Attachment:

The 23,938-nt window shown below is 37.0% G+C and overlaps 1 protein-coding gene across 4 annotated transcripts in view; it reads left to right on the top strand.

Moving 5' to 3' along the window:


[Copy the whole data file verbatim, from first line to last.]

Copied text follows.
The 23,938-nt window shown below is 37.0% G+C and overlaps 1 protein-coding gene across 4 annotated transcripts in view; it reads left to right on the top strand.

Moving 5' to 3' along the window: